Colorado is home to the skinniest Americans, although there are reports they've been loosening their belts of late.
Colorado also imposes a soda tax and a candy tax.
Coincidence? Or cause and effect?
If you're a fan of the taxes, you say that the extra pennies tacked onto fattening food and drinks supplement willpower and help people keep off the weight.
That's the ostensible reason that Denmark recently enacted a tax on foods high in saturated fats. Known popularly, or unpopularly if you like the now-taxable edibles, as a fat tax, the new levy is expected to raise about 2.2 billion Danish krone. Here in the U.S., that converts to around $396 million.
And that added income, not the slightly heavy citizenry of Denmark, is the real reason for the fat tax.
Denmark, like just about every country in the world, is looking anywhere and everywhere for more money.
Danish politicians, also just like elected officials worldwide, also find it easier to dress up taxes in the guise of public benefit.
That's why we and other countries have so many sin taxes.
The majority of folks agree that certain activities are bad, usually because they're not healthy. And while it ticks off those who still have the unsavory habit, the rest of the public can be smug and say "it's for your own good" and create or raise a tax.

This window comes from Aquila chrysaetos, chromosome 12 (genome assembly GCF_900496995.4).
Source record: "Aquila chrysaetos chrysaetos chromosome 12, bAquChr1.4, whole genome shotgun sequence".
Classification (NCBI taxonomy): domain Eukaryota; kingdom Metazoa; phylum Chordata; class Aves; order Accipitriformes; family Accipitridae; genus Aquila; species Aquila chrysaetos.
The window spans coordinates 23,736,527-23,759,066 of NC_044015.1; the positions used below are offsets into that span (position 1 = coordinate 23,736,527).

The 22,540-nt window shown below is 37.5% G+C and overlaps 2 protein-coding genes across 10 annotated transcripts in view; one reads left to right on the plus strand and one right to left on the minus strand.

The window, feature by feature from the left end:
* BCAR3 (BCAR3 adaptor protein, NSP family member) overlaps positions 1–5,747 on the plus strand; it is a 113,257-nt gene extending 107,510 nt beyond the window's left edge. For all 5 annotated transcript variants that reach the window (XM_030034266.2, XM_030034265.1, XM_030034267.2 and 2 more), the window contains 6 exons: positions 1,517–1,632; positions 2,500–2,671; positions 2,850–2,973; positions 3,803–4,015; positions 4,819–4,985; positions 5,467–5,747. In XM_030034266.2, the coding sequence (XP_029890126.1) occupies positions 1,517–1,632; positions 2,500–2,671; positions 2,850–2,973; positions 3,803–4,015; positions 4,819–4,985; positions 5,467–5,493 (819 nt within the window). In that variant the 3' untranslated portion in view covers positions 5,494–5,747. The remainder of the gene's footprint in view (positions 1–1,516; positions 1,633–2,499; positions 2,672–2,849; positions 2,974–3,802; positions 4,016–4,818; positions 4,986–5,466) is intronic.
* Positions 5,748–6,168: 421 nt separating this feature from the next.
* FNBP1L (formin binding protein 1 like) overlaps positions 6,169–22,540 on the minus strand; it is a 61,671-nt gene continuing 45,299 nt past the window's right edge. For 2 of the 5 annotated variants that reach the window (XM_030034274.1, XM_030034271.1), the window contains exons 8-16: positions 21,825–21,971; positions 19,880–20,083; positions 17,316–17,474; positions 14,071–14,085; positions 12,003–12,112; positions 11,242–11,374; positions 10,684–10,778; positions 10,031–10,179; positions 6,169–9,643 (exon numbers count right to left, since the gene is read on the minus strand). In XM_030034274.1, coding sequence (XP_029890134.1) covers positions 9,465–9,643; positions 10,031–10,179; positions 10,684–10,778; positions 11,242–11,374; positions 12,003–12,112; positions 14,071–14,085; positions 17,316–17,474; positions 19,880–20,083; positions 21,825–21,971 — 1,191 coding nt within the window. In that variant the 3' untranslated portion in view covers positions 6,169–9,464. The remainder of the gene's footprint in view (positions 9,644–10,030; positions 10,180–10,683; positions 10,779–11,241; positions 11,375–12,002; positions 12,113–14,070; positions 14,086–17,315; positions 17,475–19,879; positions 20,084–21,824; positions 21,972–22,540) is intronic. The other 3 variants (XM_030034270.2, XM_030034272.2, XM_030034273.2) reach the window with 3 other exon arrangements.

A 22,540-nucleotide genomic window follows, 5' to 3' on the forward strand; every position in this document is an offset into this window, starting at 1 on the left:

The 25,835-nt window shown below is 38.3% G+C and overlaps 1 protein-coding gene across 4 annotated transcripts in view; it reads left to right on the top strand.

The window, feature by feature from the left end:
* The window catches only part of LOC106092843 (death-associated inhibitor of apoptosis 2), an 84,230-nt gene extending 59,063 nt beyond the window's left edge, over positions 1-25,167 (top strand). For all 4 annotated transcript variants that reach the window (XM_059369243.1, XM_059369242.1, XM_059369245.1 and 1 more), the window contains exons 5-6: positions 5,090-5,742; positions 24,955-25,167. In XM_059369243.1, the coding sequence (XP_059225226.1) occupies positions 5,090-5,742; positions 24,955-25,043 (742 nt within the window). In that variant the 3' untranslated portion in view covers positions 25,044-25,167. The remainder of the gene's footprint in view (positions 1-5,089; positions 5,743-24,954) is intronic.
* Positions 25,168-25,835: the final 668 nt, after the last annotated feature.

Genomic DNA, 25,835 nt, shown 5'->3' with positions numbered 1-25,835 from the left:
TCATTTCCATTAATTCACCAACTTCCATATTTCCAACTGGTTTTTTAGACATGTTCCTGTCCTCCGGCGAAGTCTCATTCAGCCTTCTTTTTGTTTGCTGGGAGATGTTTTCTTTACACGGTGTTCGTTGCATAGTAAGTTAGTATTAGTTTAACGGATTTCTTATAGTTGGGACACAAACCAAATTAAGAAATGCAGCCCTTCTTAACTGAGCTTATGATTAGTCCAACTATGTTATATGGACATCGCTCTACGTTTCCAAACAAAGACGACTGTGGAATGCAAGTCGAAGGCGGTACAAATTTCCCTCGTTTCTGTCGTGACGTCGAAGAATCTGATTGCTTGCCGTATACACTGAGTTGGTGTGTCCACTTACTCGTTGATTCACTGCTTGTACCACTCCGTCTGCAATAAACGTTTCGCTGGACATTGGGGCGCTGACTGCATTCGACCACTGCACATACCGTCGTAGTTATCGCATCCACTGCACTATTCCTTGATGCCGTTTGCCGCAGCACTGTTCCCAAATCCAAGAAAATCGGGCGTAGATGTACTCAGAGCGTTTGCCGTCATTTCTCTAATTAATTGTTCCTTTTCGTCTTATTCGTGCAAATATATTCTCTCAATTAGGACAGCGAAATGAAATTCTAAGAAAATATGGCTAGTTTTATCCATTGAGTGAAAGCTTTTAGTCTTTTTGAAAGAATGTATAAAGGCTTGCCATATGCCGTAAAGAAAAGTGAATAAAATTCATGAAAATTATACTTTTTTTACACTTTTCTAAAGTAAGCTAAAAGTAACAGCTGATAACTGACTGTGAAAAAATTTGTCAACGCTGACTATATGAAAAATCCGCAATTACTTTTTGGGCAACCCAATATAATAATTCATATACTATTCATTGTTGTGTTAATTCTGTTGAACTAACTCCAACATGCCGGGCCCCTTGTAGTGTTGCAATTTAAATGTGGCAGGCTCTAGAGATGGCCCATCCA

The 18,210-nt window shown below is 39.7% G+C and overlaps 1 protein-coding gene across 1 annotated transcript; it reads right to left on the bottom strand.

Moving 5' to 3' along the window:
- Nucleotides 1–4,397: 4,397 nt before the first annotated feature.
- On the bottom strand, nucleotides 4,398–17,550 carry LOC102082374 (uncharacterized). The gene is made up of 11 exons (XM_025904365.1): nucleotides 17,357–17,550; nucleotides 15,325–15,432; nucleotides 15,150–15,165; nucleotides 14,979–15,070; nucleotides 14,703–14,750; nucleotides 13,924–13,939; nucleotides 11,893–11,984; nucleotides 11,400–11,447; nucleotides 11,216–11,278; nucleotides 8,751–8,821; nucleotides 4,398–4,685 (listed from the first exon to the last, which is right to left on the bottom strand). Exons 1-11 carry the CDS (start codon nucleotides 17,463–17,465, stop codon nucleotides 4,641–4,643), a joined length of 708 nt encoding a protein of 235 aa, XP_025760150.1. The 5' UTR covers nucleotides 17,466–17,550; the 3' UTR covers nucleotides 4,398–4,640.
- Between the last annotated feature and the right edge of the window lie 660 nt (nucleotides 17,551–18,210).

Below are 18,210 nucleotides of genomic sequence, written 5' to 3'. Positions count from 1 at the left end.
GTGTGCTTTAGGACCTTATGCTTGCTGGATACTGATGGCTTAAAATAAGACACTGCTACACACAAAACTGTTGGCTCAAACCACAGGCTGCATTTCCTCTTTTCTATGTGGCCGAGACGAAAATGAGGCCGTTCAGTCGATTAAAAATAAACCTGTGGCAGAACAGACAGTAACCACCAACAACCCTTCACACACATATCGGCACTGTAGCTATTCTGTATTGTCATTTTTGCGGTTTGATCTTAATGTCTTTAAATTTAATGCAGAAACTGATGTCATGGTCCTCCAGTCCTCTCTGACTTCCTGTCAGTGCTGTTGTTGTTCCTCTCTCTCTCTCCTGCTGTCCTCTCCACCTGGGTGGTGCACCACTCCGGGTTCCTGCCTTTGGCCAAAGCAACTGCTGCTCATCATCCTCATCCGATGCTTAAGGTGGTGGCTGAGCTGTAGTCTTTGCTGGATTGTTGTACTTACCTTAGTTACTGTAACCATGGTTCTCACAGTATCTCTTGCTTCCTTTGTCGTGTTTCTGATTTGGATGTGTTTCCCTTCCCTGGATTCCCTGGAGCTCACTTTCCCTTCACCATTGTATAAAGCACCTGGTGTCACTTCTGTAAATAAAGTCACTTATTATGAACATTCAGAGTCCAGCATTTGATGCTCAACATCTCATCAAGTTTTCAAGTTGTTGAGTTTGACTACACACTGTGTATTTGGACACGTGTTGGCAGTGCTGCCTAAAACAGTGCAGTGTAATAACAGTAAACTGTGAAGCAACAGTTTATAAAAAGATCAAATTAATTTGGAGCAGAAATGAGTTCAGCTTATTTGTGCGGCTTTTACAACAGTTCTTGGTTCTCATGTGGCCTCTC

So we have cigarette taxes and alcohol taxes and even the tanning tax because of the skin cancer dangers posed by ultraviolet light.
The problem, from a policy perspective, is that even when the science backs up the taxes, and sometimes it doesn't, the levies don't really change habits.
I used to smoke cigarettes. A lot of them -- two-plus packs a day. I bought them by the carton because it was cheaper than the per-pack price, but that was the only financial consideration I gave to my nicotine habit.
The tobacco taxes didn't matter to me one whit. I finally stopped because the hubby hated my nasty habit. And if he ever trades me in for a trophy wife, when I get all his money in a favorable divorce settlement, I'll start spending some it on cigarettes again because, despite all reason, I enjoyed smoking.
True, higher prices caused partly by increased taxes will prompt some people to stop engaging in a bad activity. If they do, good.
But let's be honest. The government really doesn't care. What it wants is the tax money. If it loses some tax dollars from people stopping a bad habit, it will make up the difference with the higher levy on those who keep it up and it's a wash.
The people wagging their fingers and nagging are happy because the folks with bad habits are being punished by higher taxes. Lawmakers are happy because they get to approve a tax that won't cost them their jobs. And state treasurers are happy because they keep getting money.
Now if we could only figure out a way to tax self-righteousness, every government would be rolling in dough.
Have taxes ever stopped you from making any kind of purchase?
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